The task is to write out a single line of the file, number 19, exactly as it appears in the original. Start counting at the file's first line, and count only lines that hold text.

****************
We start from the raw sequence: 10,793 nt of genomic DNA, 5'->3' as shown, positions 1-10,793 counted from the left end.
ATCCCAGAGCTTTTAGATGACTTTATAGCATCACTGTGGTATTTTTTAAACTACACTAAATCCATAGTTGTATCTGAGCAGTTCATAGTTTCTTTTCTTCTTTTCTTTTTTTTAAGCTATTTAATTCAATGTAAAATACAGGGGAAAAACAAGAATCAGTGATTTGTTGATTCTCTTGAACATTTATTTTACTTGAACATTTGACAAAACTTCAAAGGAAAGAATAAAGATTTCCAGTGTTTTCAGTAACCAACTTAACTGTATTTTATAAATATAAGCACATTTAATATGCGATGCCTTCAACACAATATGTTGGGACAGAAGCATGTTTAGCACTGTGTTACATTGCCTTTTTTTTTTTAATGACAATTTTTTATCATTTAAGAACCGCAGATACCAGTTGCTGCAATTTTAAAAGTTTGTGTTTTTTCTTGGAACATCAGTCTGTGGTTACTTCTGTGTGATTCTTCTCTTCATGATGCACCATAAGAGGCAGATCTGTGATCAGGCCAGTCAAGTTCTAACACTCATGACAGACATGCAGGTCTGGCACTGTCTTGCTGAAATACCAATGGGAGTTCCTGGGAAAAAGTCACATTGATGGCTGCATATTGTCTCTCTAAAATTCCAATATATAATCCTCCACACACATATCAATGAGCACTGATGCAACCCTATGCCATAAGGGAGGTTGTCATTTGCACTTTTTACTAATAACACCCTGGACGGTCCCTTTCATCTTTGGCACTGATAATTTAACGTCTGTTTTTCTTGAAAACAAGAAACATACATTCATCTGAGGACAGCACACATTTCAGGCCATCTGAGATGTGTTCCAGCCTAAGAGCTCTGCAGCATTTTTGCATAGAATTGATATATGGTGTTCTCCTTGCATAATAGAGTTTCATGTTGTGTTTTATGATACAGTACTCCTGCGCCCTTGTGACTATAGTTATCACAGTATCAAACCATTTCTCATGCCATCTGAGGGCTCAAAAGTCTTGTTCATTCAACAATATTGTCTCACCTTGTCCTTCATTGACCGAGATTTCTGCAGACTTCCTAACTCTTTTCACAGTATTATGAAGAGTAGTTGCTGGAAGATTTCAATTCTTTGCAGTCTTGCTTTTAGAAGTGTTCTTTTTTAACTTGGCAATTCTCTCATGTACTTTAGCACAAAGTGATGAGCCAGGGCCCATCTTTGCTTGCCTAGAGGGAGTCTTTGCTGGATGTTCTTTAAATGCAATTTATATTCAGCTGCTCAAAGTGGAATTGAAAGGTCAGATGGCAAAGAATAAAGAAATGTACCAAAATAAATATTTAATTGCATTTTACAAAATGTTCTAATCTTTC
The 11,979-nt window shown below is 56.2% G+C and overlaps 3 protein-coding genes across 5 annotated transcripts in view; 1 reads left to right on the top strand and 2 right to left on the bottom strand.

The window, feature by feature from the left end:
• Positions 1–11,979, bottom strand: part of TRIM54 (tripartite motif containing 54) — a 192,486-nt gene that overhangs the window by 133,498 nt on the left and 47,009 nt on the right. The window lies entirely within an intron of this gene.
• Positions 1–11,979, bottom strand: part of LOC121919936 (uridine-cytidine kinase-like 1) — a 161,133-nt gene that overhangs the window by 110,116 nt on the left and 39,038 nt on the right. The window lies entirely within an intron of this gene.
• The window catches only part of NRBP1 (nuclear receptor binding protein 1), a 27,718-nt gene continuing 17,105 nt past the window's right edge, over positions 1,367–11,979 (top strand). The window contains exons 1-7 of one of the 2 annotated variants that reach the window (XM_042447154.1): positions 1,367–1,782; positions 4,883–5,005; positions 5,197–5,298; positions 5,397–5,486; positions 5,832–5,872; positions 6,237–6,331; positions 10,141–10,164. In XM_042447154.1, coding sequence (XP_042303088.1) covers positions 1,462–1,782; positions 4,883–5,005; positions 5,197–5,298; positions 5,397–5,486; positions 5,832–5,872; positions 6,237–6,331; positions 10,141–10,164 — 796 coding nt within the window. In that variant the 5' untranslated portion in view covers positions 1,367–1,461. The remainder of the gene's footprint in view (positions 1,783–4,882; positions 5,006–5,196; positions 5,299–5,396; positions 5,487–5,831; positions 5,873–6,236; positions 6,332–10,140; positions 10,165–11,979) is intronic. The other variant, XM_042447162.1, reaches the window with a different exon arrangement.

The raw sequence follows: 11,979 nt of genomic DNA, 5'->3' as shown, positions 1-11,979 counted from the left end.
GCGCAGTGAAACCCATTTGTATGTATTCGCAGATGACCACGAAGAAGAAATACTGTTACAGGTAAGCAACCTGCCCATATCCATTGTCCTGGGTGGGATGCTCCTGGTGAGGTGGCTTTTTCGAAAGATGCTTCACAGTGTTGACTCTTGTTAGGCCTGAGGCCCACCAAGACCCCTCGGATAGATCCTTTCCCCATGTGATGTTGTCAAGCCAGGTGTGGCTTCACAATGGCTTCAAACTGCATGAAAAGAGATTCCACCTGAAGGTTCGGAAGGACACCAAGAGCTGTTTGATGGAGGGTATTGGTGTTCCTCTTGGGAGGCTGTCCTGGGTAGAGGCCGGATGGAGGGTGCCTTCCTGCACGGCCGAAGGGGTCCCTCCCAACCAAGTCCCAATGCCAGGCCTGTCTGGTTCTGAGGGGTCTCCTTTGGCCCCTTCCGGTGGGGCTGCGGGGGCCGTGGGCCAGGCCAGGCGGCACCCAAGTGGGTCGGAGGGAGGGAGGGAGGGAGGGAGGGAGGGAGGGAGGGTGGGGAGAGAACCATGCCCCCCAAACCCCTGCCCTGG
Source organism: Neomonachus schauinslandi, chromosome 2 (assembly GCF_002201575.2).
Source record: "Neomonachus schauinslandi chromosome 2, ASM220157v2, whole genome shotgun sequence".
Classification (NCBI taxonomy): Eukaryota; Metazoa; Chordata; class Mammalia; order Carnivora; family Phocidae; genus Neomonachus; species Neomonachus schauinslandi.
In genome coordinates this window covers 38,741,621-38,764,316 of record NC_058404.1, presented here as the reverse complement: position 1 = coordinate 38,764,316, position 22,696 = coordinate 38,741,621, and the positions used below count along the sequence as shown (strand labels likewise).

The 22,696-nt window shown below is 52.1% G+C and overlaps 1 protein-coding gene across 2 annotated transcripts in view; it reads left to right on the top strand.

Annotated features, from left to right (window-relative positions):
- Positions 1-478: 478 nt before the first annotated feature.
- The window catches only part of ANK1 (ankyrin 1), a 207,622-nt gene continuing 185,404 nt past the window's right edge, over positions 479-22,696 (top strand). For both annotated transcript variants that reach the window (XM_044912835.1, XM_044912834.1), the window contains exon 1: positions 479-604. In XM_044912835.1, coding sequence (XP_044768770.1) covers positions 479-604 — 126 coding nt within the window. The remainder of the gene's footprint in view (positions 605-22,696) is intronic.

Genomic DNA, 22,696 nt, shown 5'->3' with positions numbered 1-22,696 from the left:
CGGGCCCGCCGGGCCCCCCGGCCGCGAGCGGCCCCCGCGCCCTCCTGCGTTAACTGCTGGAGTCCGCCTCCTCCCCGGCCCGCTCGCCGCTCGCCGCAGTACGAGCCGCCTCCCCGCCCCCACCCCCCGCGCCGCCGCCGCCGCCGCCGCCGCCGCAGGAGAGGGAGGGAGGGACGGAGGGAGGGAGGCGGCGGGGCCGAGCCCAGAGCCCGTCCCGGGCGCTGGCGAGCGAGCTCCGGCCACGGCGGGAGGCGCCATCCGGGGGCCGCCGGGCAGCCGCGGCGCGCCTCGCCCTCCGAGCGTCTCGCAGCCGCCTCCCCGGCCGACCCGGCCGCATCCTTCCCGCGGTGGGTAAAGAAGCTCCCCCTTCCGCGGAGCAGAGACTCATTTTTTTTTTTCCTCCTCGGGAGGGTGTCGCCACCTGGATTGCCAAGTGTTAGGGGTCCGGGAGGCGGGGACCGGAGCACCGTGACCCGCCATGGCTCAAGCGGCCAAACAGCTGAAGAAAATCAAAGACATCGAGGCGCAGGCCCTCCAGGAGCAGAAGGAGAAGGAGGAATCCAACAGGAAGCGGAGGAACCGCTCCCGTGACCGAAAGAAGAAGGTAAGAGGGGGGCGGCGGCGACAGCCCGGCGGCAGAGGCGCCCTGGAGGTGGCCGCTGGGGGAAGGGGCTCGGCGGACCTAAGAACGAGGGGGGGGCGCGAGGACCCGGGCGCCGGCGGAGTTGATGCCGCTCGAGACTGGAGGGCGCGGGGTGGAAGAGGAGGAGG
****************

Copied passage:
CGGGCCCGCCGGGCCCCCCGGCCGCGAGCGGCCCCCGCGCCCTCCTGCGTTAACTGCTGGAGTCCGCCTCCTCCCCGGCCCGCTCGCCGCTCGCCGCAGTACGAGCCGCCTCCCCGCCCCCACCCCCCGCGCCGCCGCCGCCGCCGCCGCCGCCGCAGGAGAGGGAGGGAGGGACGGAGGGAGGGAGGCGGCGGGGCCGAGCCCAGAGCCCGTCCCGGGCGCTGGCGAGCGAGCTCCGGCCACGGCGGGAGGCGCCATCCGGGGGCCGCCGGGCAGCCGCGGCGCGCCTCGCCCTCCGAGCGTCTCGCAGCCGCCTCCCCGGCCGACCCGGCCGCATCCTTCCCGCGGTGGGTAAAGAAGCTCCCCCTTCCGCGGAGCAGAGACTCATTTTTTTTTTTCCTCCTCGGGAGGGTGTCGCCACCTGGATTGCCAAGTGTTAGGGGTCCGGGAGGCGGGGACCGGAGCACCGTGACCCGCCATGGCTCAAGCGGCCAAACAGCTGAAGAAAATCAAAGACATCGAGGCGCAGGCCCTCCAGGAGCAGAAGGAGAAGGAGGAATCCAACAGGAAGCGGAGGAACCGCTCCCGTGACCGAAAGAAGAAGGTAAGAGGGGGGCGGCGGCGACAGCCCGGCGGCAGAGGCGCCCTGGAGGTGGCCGCTGGGGGAAGGGGCTCGGCGGACCTAAGAACGAGGGGGGGGCGCGAGGACCCGGGCGCCGGCGGAGTTGATGCCGCTCGAGACTGGAGGGCGCGGGGTGGAAGAGGAGGAGG